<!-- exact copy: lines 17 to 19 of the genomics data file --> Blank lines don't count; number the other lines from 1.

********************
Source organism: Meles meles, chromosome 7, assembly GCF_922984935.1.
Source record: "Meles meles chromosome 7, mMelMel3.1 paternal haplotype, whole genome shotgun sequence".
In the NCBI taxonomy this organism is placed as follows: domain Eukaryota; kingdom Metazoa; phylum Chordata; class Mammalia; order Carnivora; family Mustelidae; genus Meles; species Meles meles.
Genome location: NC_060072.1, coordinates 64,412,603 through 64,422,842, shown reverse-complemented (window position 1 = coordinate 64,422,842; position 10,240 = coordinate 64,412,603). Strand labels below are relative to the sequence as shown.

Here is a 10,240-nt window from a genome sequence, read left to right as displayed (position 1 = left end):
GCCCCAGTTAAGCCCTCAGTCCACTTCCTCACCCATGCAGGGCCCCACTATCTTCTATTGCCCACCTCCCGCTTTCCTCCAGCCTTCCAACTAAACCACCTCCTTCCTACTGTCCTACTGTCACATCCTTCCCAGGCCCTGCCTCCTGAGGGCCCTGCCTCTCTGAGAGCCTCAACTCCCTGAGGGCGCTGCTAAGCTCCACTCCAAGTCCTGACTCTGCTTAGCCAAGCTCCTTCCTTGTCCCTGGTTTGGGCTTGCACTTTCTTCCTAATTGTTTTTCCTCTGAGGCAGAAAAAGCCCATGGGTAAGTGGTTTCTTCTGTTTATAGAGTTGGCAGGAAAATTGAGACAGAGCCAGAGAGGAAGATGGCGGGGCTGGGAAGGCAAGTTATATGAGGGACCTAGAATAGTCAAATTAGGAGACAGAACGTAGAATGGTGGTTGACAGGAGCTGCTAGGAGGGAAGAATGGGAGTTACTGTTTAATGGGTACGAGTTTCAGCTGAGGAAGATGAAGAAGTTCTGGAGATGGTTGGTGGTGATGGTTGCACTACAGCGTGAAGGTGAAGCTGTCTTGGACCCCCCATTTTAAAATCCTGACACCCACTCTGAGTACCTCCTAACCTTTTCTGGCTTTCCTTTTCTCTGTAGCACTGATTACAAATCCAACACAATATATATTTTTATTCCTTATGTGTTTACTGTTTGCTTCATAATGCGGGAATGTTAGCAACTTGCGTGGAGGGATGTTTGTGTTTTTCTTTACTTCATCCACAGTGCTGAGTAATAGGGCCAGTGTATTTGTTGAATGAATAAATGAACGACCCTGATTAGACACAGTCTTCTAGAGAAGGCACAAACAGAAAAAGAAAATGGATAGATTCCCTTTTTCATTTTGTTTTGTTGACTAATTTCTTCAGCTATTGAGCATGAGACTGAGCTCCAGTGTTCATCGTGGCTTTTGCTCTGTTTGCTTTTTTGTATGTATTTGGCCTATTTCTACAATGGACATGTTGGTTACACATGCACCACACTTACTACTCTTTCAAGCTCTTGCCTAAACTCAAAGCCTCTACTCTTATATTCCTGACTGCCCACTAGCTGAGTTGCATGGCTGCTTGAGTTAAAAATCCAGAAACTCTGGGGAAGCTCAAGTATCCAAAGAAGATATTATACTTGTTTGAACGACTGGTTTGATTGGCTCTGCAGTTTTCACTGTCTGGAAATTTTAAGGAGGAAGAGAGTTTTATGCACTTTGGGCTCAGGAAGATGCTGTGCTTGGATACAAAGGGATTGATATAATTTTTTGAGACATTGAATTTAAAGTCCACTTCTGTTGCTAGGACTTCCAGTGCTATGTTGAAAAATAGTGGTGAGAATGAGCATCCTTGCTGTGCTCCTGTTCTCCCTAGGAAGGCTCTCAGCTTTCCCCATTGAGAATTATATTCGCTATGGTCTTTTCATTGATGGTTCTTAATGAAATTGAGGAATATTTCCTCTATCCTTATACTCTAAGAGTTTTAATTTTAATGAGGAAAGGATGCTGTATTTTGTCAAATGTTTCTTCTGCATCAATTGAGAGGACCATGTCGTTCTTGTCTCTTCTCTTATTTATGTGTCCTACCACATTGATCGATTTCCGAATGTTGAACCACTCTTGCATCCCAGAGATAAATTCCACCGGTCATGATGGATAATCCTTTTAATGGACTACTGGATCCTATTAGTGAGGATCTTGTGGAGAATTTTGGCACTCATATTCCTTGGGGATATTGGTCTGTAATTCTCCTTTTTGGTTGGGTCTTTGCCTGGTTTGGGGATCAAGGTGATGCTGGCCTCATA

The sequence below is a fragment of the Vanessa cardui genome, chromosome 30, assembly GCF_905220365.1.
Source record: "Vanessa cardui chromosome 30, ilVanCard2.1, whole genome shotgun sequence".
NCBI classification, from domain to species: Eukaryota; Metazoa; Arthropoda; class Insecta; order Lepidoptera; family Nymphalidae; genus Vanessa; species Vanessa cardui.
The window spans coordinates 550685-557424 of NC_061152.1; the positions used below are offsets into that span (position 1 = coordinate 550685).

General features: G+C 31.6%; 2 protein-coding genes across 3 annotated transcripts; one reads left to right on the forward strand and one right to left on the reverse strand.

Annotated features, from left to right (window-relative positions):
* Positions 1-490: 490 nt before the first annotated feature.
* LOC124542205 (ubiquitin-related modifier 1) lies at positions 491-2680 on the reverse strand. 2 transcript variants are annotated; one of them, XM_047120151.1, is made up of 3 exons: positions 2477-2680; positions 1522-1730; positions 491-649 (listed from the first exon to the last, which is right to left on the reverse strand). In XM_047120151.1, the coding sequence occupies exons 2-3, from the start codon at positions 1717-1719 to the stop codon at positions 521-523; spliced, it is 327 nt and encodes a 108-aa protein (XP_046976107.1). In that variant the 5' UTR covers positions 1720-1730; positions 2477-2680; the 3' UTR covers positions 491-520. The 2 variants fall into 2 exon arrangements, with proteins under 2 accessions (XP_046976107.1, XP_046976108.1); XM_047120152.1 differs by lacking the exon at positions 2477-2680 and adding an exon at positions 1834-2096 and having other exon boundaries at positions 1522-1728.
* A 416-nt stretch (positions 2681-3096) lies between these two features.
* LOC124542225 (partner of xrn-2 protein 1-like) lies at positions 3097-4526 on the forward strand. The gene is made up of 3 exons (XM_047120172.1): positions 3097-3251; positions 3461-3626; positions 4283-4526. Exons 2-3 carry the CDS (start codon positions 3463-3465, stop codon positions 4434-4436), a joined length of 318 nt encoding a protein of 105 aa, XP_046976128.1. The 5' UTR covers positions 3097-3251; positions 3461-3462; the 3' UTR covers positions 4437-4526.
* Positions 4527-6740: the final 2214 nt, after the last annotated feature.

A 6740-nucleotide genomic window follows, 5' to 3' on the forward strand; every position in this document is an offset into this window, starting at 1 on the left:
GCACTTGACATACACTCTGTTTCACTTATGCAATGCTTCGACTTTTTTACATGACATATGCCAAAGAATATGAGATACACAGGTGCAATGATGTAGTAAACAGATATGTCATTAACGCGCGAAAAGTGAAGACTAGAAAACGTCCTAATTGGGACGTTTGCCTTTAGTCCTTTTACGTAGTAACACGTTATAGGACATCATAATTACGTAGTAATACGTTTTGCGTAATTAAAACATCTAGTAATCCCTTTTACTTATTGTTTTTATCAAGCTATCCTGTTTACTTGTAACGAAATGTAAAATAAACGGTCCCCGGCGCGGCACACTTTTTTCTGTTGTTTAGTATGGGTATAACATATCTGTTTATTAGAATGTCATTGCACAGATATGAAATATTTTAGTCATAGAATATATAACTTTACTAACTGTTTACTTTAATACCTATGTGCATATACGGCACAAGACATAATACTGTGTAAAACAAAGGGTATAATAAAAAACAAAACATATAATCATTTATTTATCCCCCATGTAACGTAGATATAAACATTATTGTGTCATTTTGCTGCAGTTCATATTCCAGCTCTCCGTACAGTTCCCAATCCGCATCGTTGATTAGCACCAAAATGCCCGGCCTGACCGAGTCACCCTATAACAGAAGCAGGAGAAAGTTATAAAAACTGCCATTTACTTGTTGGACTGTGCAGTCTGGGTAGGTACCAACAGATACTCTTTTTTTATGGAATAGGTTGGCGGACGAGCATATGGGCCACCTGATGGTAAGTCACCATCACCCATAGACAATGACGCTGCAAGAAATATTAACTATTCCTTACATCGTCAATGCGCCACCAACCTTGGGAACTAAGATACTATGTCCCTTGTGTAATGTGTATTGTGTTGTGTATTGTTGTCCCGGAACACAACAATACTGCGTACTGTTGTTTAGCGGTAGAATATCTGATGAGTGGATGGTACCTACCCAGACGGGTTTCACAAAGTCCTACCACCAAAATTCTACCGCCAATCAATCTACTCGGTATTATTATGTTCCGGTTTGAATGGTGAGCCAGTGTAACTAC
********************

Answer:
* Positions 4527-6740: the final 2214 nt, after the last annotated feature.

A 6740-nucleotide genomic window follows, 5' to 3' on the forward strand; every position in this document is an offset into this window, starting at 1 on the left:
GCACTTGACATACACTCTGTTTCACTTATGCAATGCTTCGACTTTTTTACATGACATATGCCAAAGAATATGAGATACACAGGTGCAATGATGTAGTAAACAGATATGTCATTAACGCGCGAAAAGTGAAGACTAGAAAACGTCCTAATTGGGACGTTTGCCTTTAGTCCTTTTACGTAGTAACACGTTATAGGACATCATAATTACGTAGTAATACGTTTTGCGTAATTAAAACATCTAGTAATCCCTTTTACTTATTGTTTTTATCAAGCTATCCTGTTTACTTGTAACGAAATGTAAAATAAACGGTCCCCGGCGCGGCACACTTTTTTCTGTTGTTTAGTATGGGTATAACATATCTGTTTATTAGAATGTCATTGCACAGATATGAAATATTTTAGTCATAGAATATATAACTTTACTAACTGTTTACTTTAATACCTATGTGCATATACGGCACAAGACATAATACTGTGTAAAACAAAGGGTATAATAAAAAACAAAACATATAATCATTTATTTATCCCCCATGTAACGTAGATATAAACATTATTGTGTCATTTTGCTGCAGTTCATATTCCAGCTCTCCGTACAGTTCCCAATCCGCATCGTTGATTAGCACCAAAATGCCCGGCCTGACCGAGTCACCCTATAACAGAAGCAGGAGAAAGTTATAAAAACTGCCATTTACTTGTTGGACTGTGCAGTCTGGGTAGGTACCAACAGATACTCTTTTTTTATGGAATAGGTTGGCGGACGAGCATATGGGCCACCTGATGGTAAGTCACCATCACCCATAGACAATGACGCTGCAAGAAATATTAACTATTCCTTACATCGTCAATGCGCCACCAACCTTGGGAACTAAGATACTATGTCCCTTGTGTAATGTGTATTGTGTTGTGTATTGTTGTCCCGGAACACAACAATACTGCGTACTGTTGTTTAGCGGTAGAATATCTGATGAGTGGATGGTACCTACCCAGACGGGTTTCACAAAGTCCTACCACCAAAATTCTACCGCCAATCAATCTACTCGGTATTATTATGTTCCGGTTTGAATGGTGAGCCAGTGTAACTAC